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A pretty impressive result from ASCO that’s also being published in the New England Journal of Medicine: Kisqali, a breast cancer drug from Novartis (NVS), dramatically extended survival in younger women who developed the most common form of breast cancer.

In women with hormone receptor positive/HER2 negative breast cancer who were premenopausal, adding Kisqali to hormone-blocking therapy resulted in a 29% reduction in the risk of death. After three and a half years, that translates into 70% of the women who got the combination being alive, compared to 42% of those who got the standard therapy. That’s a dramatic improvement in a disease where it is often hard to prove a survival benefit.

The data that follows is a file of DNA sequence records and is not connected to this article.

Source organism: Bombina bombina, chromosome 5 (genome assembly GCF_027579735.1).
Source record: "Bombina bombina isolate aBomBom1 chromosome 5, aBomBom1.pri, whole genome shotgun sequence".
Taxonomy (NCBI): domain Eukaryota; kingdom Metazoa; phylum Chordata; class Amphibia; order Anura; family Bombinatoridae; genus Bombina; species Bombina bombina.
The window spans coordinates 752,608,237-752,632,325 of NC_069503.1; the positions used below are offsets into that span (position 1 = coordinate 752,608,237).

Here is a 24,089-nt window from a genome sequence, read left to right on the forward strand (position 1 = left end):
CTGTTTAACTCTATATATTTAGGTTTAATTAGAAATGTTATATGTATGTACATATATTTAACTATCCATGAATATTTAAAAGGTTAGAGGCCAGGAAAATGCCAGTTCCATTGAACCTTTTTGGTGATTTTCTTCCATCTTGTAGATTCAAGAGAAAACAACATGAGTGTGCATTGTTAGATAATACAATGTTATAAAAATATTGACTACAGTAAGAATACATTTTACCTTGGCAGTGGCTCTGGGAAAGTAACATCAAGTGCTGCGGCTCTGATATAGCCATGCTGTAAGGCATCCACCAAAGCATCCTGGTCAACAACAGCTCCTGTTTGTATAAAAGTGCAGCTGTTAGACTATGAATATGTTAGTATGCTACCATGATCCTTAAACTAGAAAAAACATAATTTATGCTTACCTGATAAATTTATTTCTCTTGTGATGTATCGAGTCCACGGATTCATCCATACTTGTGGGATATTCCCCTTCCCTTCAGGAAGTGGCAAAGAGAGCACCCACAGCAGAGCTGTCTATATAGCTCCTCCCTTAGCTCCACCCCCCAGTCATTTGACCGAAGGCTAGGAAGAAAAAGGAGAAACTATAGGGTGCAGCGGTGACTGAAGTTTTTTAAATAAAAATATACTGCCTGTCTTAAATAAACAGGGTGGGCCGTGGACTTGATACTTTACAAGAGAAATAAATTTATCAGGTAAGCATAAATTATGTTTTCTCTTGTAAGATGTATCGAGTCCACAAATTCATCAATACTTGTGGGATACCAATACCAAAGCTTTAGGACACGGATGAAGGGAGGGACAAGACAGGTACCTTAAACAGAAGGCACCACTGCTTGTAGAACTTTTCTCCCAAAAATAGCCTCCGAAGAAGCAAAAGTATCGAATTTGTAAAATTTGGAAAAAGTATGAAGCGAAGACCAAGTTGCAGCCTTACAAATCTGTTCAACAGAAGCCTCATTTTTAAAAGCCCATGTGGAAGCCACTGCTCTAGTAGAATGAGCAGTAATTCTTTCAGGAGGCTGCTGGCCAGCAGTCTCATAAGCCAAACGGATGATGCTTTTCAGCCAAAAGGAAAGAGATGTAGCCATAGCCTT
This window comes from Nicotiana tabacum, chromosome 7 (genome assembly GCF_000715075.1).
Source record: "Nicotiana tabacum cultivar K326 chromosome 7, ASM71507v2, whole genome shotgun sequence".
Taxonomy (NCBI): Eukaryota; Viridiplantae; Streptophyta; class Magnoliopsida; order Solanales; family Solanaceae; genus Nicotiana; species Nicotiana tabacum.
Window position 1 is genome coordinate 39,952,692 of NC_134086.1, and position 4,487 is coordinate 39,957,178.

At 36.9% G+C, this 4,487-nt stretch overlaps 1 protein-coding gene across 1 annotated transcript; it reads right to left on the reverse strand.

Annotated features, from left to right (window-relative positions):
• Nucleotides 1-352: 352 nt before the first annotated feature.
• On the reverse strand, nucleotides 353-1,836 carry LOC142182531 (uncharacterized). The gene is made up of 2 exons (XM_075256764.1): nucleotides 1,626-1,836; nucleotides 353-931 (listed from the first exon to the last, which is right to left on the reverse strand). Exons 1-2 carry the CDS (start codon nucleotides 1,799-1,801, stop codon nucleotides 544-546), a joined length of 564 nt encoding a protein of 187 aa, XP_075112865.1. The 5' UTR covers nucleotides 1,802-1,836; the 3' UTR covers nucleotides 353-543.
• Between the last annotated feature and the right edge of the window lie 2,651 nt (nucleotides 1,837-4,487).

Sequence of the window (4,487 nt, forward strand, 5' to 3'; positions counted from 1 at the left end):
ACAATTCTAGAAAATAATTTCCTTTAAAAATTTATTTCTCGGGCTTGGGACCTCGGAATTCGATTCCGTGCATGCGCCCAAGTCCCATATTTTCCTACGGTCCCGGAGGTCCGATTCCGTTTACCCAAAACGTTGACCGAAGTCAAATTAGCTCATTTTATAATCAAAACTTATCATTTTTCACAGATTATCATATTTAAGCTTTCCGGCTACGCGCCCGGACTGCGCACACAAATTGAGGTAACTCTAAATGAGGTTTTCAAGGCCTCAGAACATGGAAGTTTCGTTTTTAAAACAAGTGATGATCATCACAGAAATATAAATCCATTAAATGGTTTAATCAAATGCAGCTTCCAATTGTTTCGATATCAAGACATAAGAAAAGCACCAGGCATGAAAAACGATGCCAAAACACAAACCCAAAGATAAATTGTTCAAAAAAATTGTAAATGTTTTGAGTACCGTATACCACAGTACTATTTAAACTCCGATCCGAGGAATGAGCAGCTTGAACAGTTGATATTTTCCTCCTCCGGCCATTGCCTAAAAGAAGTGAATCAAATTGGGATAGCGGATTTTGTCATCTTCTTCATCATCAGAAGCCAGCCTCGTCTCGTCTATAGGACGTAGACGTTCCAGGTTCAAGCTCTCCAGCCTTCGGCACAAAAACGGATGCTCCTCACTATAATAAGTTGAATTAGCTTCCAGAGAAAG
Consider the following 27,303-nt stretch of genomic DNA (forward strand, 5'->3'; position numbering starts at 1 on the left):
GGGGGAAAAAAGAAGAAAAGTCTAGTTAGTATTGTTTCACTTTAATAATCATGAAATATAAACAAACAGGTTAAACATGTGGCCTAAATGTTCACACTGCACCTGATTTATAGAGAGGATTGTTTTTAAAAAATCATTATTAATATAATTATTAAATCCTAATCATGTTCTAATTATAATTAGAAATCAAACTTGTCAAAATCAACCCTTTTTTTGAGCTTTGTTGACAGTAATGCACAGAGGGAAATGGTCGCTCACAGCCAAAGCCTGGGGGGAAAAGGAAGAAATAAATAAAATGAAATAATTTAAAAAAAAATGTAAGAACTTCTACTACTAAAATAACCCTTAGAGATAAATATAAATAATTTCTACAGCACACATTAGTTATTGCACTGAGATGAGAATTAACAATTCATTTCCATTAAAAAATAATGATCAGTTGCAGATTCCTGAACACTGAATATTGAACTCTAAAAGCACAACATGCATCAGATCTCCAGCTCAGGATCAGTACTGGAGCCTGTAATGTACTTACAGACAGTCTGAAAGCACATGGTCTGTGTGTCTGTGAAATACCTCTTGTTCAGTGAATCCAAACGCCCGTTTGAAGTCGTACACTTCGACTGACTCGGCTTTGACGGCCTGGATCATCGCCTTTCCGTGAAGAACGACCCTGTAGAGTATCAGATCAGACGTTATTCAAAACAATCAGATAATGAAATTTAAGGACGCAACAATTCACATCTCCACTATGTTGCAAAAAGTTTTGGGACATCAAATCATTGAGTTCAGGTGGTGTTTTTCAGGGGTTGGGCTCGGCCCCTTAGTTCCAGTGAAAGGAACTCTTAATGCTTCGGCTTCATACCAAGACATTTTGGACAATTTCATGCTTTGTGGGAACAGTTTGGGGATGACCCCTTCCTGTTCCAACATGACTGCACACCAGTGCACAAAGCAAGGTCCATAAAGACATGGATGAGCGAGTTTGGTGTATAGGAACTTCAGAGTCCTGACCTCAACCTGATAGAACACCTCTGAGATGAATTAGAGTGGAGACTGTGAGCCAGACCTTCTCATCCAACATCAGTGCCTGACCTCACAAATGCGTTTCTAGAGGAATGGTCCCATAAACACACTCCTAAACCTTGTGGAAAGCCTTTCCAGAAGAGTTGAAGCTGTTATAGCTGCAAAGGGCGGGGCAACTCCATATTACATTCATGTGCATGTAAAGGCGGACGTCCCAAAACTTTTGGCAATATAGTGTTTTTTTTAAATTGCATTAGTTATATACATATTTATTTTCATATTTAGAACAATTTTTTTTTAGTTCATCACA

“Based on the fact that these are the first survival data and the only statistically significant survival data, when a patient comes into the clinic, which are we going to use?” said Dr. Sara A. Hurvitz, director of the breast cancer clinical research program at UCLA Jonsson Comprehensive Cancer Center in Los Angeles, the lead investigator of the study, at an ASCO press conference. “That may influence the way clinicians practice.”

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